The BCG Study: Agree or Disagree?

There have been numerous mentions of that ubiquitous BCE study from late December here at PEA. You may remember the study, it predicted a shake out of private equity firms to the tune of 20% to 40%. I expressed mild skepticism over the study in a post aptly titled, Merry Christmas, Your Firm May Fail.

But the question for panelists is, do you agree? Their answers may surprise you. John LeClaire of Goodwin Procter said “It is more provocative than necessary.” Judging by the feedback I received on the previously mentioned blog post, many a deal pro would agree.

Is it wishful thinking?

Stefan Selig of Bank of America said rather bearishly, “There will be a shakeout. People said, ‘Banks have long term capital’ the same way they now say ‘Private equity has long term capital.'” He predicted a barbel effect, with a smaller number of firms. The larger players and the niche players will survive, everything in between will be in trouble.

David Lobel of Sentinel Partners (who I mentioned earlier) agreed. He went so far to say, “The BCG study is more right than wrong.” He believes even top quartile firms are in a position where their portfolio companies are at their weakest, they have no access to capital, and will be unable to raise more if they would like to. A shakeout will certainly be slower than that of the fast-money hedge funds, but could happen on a comparable scale.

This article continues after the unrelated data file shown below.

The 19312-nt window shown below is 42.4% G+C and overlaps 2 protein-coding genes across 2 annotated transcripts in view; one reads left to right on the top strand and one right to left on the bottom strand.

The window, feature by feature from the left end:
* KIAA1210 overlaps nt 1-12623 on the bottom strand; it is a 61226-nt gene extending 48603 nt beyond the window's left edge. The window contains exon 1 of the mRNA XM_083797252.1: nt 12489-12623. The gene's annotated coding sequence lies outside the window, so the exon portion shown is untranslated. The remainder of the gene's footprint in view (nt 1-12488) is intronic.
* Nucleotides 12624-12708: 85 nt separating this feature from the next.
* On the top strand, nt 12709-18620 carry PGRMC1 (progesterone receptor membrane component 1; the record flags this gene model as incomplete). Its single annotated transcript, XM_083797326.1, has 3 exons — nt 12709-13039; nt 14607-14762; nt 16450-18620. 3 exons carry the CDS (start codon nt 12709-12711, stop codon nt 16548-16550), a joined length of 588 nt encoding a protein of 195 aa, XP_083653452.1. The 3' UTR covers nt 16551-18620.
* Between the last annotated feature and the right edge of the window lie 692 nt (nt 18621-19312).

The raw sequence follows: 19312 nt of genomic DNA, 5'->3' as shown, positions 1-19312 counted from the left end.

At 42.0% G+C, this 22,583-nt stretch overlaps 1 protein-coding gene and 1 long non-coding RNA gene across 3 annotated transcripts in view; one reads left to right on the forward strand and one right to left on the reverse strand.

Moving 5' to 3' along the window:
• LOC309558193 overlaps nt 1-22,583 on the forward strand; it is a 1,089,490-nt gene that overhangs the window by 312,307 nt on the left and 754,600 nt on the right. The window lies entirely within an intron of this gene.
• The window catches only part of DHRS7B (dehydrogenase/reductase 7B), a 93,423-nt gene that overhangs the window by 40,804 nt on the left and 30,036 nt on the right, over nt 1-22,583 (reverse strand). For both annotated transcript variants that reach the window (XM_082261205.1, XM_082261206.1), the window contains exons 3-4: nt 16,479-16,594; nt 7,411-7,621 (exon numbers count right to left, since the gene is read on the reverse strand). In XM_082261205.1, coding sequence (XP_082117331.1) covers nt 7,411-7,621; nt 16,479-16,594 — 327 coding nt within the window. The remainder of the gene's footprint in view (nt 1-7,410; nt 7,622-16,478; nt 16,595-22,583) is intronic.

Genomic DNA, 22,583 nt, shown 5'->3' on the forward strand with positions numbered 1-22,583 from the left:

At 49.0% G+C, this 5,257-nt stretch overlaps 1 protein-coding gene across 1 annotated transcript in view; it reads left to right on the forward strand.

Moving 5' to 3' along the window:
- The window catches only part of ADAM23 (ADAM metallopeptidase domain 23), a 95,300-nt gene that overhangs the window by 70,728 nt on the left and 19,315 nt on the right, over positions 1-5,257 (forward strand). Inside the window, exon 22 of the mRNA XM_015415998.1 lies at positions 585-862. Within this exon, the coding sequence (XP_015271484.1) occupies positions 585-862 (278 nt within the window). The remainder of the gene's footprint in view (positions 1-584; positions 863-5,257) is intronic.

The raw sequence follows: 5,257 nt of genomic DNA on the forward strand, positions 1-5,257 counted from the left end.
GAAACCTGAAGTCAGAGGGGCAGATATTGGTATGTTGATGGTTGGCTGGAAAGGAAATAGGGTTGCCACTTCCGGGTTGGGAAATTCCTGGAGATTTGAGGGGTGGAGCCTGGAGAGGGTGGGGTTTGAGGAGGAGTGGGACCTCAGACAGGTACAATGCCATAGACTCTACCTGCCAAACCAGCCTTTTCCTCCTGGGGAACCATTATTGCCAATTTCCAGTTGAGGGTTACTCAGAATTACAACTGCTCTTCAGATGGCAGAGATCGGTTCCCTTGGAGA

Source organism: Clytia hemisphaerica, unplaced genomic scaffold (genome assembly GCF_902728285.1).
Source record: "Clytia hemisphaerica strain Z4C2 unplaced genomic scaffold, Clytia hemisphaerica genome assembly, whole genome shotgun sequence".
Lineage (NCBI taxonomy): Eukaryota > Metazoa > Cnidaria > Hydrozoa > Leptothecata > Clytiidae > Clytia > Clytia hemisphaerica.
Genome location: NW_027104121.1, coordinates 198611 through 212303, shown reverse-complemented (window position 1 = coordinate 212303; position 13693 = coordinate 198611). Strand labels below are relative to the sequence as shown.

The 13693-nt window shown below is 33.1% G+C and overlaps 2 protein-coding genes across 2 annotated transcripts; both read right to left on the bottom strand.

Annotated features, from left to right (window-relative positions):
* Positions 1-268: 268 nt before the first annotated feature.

Lobel added that he thinks concerns over carried interest are no longer at the forefront for private equity. Now that the government has stakes in corporations, taxpayers care more about tangible things like the behaviour of the CEOs of those companies. Private jets, expensive curtains, etc. Compared to that, a discussion about carried interest seems arcane, he said.

Download the BCE Study here.

Notably, the consulting firm published a study titled, “Why Private Equity is Here to Stay” less than a year earlier.